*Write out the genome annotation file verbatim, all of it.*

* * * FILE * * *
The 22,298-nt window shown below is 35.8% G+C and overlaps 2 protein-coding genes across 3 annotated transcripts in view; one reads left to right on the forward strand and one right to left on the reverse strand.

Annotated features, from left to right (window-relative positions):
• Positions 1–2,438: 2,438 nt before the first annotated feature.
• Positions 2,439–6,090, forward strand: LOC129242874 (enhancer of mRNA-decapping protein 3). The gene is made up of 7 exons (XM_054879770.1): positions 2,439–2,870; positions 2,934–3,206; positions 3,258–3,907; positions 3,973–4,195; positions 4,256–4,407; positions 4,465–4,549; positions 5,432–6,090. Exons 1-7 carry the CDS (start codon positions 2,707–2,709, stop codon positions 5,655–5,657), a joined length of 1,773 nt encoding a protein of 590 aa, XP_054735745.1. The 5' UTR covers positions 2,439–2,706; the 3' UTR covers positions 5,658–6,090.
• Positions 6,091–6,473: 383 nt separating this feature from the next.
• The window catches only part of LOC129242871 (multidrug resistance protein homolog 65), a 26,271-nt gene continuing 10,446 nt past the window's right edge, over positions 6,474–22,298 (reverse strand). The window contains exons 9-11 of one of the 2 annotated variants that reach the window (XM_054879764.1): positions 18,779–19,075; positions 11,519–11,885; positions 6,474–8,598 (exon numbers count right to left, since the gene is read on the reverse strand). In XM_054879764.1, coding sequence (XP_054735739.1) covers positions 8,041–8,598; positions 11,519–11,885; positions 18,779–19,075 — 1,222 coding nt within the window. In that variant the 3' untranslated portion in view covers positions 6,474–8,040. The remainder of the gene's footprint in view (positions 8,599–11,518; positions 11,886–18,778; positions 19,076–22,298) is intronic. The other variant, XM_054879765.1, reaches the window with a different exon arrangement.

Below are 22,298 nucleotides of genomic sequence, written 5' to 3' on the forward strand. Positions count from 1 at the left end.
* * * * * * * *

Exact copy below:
The 22,298-nt window shown below is 35.8% G+C and overlaps 2 protein-coding genes across 3 annotated transcripts in view; one reads left to right on the forward strand and one right to left on the reverse strand.

Annotated features, from left to right (window-relative positions):
• Positions 1–2,438: 2,438 nt before the first annotated feature.
• Positions 2,439–6,090, forward strand: LOC129242874 (enhancer of mRNA-decapping protein 3). The gene is made up of 7 exons (XM_054879770.1): positions 2,439–2,870; positions 2,934–3,206; positions 3,258–3,907; positions 3,973–4,195; positions 4,256–4,407; positions 4,465–4,549; positions 5,432–6,090. Exons 1-7 carry the CDS (start codon positions 2,707–2,709, stop codon positions 5,655–5,657), a joined length of 1,773 nt encoding a protein of 590 aa, XP_054735745.1. The 5' UTR covers positions 2,439–2,706; the 3' UTR covers positions 5,658–6,090.
• Positions 6,091–6,473: 383 nt separating this feature from the next.
• The window catches only part of LOC129242871 (multidrug resistance protein homolog 65), a 26,271-nt gene continuing 10,446 nt past the window's right edge, over positions 6,474–22,298 (reverse strand). The window contains exons 9-11 of one of the 2 annotated variants that reach the window (XM_054879764.1): positions 18,779–19,075; positions 11,519–11,885; positions 6,474–8,598 (exon numbers count right to left, since the gene is read on the reverse strand). In XM_054879764.1, coding sequence (XP_054735739.1) covers positions 8,041–8,598; positions 11,519–11,885; positions 18,779–19,075 — 1,222 coding nt within the window. In that variant the 3' untranslated portion in view covers positions 6,474–8,040. The remainder of the gene's footprint in view (positions 8,599–11,518; positions 11,886–18,778; positions 19,076–22,298) is intronic. The other variant, XM_054879765.1, reaches the window with a different exon arrangement.

Below are 22,298 nucleotides of genomic sequence, written 5' to 3' on the forward strand. Positions count from 1 at the left end.